- The first is the “application” tag (or “primitive”; both terms appear in the standard). This tag identifies the basic datatype (Unsigned, Double, Date, etc.) and its length.

- The second is the “context” tag. This conveys the “context number” from the production, the number in square brackets, and the length of the data contained. The datatype of the tagged data is determined by the context (production) in which it appears; without the context one cannot tell if a data item with four bytes is an INTEGER, Unsigned, REAL, Date, or Time, for example.

- The third type are two variants of the context tag we call a “PD Open” and “PD Close” tags (or together “PD tags”), based on some terminology in the standard. As their names imply, these tags always appear in pairs, carrying the context number but with no length information. These are used in encoding lists, arrays and ANY datatypes and contain zero or more tagged items.

Which kind of tag would be used on “constructedValue” in the production here?

The application/primitive tag is used to encode the basic underlying BACnet datatypes, of this there are 13. These are defined in the standard in Clauses 20.2.2 through 20.2.14, with the rules and examples of their encoding.

Let’s quickly go through the exercise of encoding a REAL value of zero (4 bytes of zero). Looking at the initial octet of the tag, we assign the datatype to the “Tag Number”, the class is zero (application tag) and the length of the data following is 4. Therefore the tag is X’44’ and the entire data item is X’4400000000’.

There is a special case when encoding the BOOLEAN data with an application tag:
FALSE is encoded X’10’ and TRUE X’11’. This rule does NOT apply when a BOOLEAN is encoded with context tags. (See Clause 20.2.3.)

The context tag (my term) is used when you see a square bracket with a number in it in a production, and a primitive datatype specified. To encode a ‘deadband’ value of zero in this production (the values sent with an OUT_OF_RANGE event notification), one would encode the tag number in ‘Tag Number’, set the ‘Class’ bit to 1, and set ‘Length’ to 4, giving a tag of X’3C’.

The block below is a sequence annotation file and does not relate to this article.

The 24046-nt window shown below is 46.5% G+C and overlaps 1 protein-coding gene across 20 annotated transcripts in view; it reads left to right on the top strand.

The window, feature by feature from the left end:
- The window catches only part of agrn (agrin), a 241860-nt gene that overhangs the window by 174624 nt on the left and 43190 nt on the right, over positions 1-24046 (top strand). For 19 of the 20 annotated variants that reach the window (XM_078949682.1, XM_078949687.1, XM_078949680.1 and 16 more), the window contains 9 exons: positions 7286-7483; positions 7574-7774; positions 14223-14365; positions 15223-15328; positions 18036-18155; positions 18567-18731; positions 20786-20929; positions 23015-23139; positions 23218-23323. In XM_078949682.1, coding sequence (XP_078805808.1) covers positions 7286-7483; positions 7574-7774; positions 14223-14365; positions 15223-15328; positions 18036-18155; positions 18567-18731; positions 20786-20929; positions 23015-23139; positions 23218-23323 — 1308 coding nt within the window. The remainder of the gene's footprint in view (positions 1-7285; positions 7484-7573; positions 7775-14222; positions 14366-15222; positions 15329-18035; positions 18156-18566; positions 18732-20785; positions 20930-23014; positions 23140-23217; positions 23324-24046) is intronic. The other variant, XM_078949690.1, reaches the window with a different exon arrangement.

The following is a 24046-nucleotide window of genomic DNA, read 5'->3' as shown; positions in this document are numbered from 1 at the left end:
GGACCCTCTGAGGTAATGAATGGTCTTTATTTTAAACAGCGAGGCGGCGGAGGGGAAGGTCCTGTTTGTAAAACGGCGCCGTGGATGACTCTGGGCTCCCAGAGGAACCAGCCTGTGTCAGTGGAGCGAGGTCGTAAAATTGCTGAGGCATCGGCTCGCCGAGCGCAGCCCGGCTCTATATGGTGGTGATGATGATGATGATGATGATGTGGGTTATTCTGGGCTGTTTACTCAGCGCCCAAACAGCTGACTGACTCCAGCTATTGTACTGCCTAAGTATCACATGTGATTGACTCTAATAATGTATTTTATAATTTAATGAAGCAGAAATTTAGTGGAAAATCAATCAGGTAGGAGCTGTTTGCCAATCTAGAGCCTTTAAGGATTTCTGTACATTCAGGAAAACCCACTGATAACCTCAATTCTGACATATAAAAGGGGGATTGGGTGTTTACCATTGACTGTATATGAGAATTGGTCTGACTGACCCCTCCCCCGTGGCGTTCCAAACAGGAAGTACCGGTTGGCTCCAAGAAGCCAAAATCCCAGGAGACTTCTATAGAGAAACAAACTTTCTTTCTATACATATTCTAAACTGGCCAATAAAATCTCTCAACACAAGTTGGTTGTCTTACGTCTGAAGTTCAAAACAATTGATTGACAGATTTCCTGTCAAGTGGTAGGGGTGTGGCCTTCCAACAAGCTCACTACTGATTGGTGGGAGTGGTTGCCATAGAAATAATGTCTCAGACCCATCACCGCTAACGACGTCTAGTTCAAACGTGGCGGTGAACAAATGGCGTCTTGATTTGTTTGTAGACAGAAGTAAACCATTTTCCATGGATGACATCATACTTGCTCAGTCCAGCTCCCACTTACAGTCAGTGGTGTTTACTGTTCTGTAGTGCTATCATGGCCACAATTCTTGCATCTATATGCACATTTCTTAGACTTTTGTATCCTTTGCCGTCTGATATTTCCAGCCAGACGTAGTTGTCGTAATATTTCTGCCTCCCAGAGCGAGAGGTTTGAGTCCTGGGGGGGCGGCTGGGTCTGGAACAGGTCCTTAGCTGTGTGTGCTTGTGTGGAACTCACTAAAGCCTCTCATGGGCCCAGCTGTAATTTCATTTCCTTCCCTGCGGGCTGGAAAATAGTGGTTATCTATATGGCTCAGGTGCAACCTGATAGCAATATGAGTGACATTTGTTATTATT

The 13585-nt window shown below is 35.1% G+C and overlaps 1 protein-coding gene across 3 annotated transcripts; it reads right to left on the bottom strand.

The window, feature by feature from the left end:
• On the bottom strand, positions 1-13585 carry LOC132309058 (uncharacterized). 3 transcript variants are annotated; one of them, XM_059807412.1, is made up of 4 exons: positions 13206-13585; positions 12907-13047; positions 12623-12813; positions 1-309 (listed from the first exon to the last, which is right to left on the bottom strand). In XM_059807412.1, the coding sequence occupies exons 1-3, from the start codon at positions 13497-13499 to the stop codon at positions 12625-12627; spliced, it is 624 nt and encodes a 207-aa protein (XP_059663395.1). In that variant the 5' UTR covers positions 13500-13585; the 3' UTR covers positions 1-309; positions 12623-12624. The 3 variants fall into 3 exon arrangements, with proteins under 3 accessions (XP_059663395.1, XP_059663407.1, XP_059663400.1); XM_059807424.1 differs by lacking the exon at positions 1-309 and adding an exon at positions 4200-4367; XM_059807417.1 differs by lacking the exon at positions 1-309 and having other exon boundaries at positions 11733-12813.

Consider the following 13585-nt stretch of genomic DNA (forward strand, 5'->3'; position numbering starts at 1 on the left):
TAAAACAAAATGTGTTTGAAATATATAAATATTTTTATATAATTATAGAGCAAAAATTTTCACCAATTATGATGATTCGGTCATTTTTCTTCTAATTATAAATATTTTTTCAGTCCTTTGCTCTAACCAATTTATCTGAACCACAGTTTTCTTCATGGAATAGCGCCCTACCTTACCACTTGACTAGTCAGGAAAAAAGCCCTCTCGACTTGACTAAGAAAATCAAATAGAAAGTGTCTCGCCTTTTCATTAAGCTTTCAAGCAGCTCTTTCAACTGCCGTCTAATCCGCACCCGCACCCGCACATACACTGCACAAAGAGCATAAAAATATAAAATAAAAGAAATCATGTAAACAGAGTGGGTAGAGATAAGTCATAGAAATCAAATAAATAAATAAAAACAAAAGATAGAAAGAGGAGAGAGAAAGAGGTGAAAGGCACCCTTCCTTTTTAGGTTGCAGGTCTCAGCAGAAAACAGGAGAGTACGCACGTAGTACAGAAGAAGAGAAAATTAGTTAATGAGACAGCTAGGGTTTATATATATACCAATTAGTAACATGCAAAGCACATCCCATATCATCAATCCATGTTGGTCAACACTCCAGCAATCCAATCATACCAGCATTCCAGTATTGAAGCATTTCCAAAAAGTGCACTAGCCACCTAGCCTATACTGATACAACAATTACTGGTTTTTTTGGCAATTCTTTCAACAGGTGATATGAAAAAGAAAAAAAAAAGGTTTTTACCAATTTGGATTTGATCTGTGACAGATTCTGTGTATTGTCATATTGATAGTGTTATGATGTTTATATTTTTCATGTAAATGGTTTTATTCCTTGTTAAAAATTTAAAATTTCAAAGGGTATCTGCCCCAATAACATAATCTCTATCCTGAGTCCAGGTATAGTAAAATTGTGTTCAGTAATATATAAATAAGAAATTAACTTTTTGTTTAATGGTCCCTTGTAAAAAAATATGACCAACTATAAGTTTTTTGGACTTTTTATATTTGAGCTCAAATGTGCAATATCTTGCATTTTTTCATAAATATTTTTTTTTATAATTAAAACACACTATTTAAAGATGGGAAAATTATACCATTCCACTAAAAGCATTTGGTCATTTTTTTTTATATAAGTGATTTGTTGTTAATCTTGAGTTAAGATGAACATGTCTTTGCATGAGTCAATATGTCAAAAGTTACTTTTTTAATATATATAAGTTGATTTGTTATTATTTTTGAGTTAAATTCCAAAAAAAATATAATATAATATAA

The PD Open / PD Close (my term, based on the standard) tags are a subclass of context tags in that they convey the context tag number. These always appear in pairs.

In the examples given, it should be noted that in BACnet the first day of the week is Monday.

No doubt you will have noted there are some apparent limitations to the data tag. The tag number can only go to 15, and the length to 5 on context-tagged data (7 on application-tagged data). This is not the case. Tag numbers can go up to 254, and length up to 232-1; these are done by extending the tag per Clause 20.2.1.

Rule 1: Tag numbers 0 through 14 are encoded in the tag number field. 15 through 254 is encoded with X’F’ in the Tag Number, and the byte following holds the length.

Rule 2: Length 0 through 4 is encoded in the length field. Length 5 through 253 have the length field value X’5’, and the byte following this byte, or the length extension if it is present, has the length. For lengths 254 through 65535, set the extension to 254 and the subsequent two bytes hold the length. For lengths 65536 through 232-1, set the extension to 255 and the subsequent four bytes hold the length.

And there you have it.

1 comment:

  1. rsoza@site-controls.com19 October, 2009 14:50

    Do you still offer the "BACnet for Developers" class, if so how and where can I sign up?